A friend first told me about the fairy houses of Monhegan Island in Maine. His kids, my godchildren, had replicated the little structures made of twigs and moss, stones and dreams, on the lands surrounding the rentals in which they all lived. A movie about the fairy houses told about a group of kids, some wise older people, and an actual world that would occasionally let its presence be known to those young enough to still have valid dreams of better worlds.
Later, my own kid and I made fairy houses whenever we found ourselves in magical settings: running waterways, byzantine root systems, moss and twigs, a bit of fir plus a variety of leaves, different-sized pebbles and stones, and enough snacks to sustain us for an hour or so while we built.
I lived in imaginary worlds I was when young. The eldest of three, I found the world of little figures and make-believe places and challenges ennobling. I’d create entire towns out of blocks and Matchbox vehicles. I’d construct massive battlefields for my miniature armies of plastic or paper soldiers (I bent the tin dudes’ arms off early on). One time I lost Ken after sending him through a muddy terrain looking for supplies to aid my sister’s Barbie colony.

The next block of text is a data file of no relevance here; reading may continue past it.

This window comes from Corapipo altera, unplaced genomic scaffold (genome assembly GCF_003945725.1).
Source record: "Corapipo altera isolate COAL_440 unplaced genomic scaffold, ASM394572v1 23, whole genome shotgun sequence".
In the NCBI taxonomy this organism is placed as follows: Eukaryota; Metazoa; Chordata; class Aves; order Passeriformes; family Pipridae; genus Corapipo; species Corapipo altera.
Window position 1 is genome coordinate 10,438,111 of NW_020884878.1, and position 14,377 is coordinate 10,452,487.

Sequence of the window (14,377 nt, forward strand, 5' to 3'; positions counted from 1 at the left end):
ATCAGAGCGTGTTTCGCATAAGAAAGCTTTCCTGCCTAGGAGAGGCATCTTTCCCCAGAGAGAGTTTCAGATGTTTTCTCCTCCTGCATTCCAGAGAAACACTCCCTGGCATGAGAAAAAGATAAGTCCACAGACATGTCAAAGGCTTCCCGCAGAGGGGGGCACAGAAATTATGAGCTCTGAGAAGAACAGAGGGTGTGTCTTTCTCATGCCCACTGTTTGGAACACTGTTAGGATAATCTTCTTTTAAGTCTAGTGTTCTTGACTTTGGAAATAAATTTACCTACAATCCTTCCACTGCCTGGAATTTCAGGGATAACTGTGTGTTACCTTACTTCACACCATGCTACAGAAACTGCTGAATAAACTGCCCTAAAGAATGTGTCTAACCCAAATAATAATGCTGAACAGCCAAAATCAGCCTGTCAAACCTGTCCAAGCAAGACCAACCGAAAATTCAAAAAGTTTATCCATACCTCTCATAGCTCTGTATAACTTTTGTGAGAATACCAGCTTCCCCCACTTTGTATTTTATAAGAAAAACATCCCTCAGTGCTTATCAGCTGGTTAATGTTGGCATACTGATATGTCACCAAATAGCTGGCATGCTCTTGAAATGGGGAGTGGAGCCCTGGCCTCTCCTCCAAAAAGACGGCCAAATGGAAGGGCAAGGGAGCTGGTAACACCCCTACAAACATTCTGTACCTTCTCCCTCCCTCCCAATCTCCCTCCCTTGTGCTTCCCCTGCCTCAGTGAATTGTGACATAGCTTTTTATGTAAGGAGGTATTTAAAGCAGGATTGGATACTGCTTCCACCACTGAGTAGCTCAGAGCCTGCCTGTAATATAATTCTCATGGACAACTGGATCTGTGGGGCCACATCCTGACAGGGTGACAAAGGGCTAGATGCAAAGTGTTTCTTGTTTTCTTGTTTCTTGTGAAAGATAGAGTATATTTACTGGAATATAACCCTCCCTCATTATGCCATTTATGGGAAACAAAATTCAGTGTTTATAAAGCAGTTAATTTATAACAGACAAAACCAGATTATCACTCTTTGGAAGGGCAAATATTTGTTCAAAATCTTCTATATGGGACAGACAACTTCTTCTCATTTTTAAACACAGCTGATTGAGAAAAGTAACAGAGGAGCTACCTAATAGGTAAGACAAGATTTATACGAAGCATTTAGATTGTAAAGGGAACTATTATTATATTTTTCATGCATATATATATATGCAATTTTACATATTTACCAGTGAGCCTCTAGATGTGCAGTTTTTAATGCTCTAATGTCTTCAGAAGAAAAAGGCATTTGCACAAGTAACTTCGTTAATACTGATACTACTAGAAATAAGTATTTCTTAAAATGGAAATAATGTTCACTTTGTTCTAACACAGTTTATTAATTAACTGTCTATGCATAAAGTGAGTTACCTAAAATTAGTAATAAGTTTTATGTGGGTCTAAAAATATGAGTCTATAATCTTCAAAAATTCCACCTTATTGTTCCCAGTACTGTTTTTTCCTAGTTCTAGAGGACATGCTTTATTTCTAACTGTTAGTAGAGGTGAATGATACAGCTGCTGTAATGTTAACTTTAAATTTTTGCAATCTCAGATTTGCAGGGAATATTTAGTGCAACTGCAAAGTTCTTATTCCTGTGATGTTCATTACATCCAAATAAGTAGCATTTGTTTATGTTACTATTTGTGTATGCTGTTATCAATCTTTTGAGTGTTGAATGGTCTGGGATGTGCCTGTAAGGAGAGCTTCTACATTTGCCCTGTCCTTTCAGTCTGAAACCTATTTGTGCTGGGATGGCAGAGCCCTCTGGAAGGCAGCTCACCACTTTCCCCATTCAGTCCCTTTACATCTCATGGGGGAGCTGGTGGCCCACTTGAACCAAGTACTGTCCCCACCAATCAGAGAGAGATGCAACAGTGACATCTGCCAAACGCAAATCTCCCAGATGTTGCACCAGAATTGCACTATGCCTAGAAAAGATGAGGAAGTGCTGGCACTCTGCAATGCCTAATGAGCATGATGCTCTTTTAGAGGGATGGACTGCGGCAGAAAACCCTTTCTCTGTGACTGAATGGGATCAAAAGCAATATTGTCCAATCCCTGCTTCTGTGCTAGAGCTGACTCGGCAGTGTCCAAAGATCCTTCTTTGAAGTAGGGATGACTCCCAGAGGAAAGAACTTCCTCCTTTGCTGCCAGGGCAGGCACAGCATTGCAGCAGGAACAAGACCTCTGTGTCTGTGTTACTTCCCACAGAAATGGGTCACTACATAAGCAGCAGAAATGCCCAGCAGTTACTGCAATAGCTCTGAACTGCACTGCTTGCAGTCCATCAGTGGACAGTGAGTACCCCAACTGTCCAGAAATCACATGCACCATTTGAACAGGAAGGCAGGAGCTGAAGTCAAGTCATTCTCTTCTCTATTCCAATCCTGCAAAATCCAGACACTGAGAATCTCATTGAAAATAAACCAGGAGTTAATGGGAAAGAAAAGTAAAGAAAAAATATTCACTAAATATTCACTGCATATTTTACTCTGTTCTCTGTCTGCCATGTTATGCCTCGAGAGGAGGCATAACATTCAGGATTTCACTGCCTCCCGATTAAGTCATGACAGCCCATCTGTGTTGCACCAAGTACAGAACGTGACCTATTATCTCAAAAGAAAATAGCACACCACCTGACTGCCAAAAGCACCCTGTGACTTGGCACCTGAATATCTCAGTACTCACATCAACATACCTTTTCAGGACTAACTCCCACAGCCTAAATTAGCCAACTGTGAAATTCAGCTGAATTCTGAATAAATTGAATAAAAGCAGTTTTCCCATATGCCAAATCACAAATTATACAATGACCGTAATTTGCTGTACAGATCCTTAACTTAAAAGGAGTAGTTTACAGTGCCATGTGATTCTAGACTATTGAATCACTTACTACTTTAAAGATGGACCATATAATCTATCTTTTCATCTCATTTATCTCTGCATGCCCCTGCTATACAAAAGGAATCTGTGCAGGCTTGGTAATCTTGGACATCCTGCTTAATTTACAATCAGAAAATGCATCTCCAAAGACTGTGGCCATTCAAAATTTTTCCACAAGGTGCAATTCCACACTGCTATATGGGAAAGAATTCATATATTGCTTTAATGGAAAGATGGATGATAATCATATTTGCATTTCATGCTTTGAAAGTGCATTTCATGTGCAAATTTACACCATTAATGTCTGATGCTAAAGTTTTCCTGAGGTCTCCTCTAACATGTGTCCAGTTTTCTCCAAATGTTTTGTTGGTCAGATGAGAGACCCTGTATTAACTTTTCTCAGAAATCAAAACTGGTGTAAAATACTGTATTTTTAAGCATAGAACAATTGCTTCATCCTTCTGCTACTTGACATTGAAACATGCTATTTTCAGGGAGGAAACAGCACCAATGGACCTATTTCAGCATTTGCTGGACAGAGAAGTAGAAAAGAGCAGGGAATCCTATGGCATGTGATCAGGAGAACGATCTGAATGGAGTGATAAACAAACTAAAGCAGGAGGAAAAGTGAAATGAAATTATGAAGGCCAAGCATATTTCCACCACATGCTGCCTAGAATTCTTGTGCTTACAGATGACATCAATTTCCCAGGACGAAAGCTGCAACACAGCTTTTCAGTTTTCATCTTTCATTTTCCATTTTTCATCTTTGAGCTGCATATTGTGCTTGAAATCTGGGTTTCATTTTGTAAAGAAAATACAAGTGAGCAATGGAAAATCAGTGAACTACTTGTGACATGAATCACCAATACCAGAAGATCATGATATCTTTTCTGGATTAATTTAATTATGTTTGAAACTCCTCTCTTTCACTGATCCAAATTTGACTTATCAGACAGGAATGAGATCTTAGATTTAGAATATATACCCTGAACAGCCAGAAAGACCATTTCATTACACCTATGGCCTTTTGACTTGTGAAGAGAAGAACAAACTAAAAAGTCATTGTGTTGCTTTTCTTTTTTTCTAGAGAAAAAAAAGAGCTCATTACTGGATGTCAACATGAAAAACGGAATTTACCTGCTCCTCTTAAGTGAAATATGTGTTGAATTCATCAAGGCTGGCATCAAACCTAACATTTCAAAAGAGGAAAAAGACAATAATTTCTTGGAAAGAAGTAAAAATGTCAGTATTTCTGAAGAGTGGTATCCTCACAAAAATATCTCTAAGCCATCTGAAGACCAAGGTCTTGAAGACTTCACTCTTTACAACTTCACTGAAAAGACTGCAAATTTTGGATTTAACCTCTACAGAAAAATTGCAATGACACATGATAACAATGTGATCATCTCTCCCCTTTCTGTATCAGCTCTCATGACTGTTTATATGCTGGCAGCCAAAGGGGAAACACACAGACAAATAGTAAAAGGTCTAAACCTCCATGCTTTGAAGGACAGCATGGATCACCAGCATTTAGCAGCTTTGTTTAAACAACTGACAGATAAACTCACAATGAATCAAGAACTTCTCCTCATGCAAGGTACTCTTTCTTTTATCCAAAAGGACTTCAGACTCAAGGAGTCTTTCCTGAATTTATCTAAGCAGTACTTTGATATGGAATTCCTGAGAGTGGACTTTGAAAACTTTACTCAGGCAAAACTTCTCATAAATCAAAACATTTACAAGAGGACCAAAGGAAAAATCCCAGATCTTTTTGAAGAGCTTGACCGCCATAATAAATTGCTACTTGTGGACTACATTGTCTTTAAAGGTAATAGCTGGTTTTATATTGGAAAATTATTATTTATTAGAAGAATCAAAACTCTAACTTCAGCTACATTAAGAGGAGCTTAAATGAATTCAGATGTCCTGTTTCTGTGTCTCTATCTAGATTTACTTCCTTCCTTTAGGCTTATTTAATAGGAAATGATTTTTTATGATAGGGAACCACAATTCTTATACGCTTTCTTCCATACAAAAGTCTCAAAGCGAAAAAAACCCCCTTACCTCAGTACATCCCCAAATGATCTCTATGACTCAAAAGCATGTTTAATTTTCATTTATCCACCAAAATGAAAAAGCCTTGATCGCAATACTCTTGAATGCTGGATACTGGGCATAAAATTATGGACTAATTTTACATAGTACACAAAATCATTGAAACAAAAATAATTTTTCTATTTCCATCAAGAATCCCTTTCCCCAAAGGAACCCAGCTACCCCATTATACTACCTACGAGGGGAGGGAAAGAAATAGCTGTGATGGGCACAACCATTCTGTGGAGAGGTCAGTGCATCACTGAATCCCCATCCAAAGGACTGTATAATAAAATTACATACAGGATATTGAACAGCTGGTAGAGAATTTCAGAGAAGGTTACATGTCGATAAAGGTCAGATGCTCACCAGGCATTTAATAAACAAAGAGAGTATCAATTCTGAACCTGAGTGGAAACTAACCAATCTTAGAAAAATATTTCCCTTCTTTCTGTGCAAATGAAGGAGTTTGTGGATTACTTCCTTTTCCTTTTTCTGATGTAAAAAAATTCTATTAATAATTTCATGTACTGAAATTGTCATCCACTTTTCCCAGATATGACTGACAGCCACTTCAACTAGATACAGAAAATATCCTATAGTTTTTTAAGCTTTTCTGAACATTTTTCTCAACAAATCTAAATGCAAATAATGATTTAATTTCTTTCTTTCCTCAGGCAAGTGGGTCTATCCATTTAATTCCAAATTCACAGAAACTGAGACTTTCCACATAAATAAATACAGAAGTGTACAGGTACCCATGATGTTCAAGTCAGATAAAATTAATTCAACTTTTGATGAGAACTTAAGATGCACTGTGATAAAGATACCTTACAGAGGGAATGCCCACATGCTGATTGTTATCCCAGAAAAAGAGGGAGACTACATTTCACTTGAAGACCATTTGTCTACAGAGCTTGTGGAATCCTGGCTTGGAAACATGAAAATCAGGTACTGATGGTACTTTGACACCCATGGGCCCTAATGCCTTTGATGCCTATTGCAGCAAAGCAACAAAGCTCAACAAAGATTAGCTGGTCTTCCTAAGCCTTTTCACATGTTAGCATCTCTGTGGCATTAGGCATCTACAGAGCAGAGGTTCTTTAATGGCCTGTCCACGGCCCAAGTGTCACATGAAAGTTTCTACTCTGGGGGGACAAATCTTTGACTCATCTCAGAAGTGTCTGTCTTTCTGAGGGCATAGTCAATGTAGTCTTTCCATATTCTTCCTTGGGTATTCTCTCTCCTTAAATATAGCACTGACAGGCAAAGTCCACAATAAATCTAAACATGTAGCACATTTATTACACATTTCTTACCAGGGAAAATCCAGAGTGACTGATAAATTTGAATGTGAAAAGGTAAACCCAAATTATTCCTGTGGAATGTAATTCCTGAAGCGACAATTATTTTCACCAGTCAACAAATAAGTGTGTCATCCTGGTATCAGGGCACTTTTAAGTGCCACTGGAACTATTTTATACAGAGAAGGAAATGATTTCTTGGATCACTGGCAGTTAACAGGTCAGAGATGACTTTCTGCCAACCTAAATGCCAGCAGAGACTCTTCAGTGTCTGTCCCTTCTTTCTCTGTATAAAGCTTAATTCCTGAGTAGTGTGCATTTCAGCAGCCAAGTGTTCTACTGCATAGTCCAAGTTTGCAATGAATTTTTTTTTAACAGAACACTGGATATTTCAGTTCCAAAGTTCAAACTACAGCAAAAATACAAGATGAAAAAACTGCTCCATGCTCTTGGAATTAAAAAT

My own enjoyment of imaginary landscapes was bolstered by European miniature villages popular in the 1960s, and military miniature displays popular at sites such as Gettysburg. Drawing my son’s cousins and friends into the play, we moved from streamside settings to our dining-room table. A major wooden train set with houses created a near-perfect world.
Most of the pieces we worked with on our indoor landscapes have disappeared, but we’re stilll looking forward to finding new spots for fairy houses. Our son’s saying he’d too old for such things now, But like me, he knows that building magical check-in spots may be a perfect activity for this end-of-pandemic-time.
Who knows, we might end up summoning some fairy help this time around. It’s surely needed.
Read more installments of Village Voices by Paul Smart.